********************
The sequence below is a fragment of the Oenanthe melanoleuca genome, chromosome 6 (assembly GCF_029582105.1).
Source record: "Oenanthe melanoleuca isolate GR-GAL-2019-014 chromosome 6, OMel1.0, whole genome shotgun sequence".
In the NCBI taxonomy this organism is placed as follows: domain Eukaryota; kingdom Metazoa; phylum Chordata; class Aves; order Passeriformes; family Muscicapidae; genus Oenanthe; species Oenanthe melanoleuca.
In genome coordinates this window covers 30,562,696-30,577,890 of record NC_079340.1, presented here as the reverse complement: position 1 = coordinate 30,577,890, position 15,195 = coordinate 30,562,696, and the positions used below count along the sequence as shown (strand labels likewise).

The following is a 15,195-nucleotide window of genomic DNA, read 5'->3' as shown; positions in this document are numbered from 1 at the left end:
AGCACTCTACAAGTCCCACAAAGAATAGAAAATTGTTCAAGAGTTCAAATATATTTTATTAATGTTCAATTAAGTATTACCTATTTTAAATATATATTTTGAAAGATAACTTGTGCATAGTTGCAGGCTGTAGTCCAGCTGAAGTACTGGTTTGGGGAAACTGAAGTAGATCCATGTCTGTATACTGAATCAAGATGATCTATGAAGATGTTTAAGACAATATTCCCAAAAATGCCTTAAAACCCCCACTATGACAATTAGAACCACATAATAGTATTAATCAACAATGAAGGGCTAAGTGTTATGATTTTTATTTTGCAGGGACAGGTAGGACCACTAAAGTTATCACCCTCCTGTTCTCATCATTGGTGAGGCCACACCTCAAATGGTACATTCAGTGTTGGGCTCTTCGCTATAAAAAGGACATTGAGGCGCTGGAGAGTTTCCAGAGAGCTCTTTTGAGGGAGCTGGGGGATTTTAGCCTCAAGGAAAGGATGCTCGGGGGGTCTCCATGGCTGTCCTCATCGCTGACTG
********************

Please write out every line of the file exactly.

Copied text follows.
The sequence below is a fragment of the Oenanthe melanoleuca genome, chromosome 6 (assembly GCF_029582105.1).
Source record: "Oenanthe melanoleuca isolate GR-GAL-2019-014 chromosome 6, OMel1.0, whole genome shotgun sequence".
In the NCBI taxonomy this organism is placed as follows: domain Eukaryota; kingdom Metazoa; phylum Chordata; class Aves; order Passeriformes; family Muscicapidae; genus Oenanthe; species Oenanthe melanoleuca.
In genome coordinates this window covers 30,562,696-30,577,890 of record NC_079340.1, presented here as the reverse complement: position 1 = coordinate 30,577,890, position 15,195 = coordinate 30,562,696, and the positions used below count along the sequence as shown (strand labels likewise).

The following is a 15,195-nucleotide window of genomic DNA, read 5'->3' as shown; positions in this document are numbered from 1 at the left end:
AGCACTCTACAAGTCCCACAAAGAATAGAAAATTGTTCAAGAGTTCAAATATATTTTATTAATGTTCAATTAAGTATTACCTATTTTAAATATATATTTTGAAAGATAACTTGTGCATAGTTGCAGGCTGTAGTCCAGCTGAAGTACTGGTTTGGGGAAACTGAAGTAGATCCATGTCTGTATACTGAATCAAGATGATCTATGAAGATGTTTAAGACAATATTCCCAAAAATGCCTTAAAACCCCCACTATGACAATTAGAACCACATAATAGTATTAATCAACAATGAAGGGCTAAGTGTTATGATTTTTATTTTGCAGGGACAGGTAGGACCACTAAAGTTATCACCCTCCTGTTCTCATCATTGGTGAGGCCACACCTCAAATGGTACATTCAGTGTTGGGCTCTTCGCTATAAAAAGGACATTGAGGCGCTGGAGAGTTTCCAGAGAGCTCTTTTGAGGGAGCTGGGGGATTTTAGCCTCAAGGAAAGGATGCTCGGGGGGTCTCCATGGCTGTCCTCATCGCTGACTG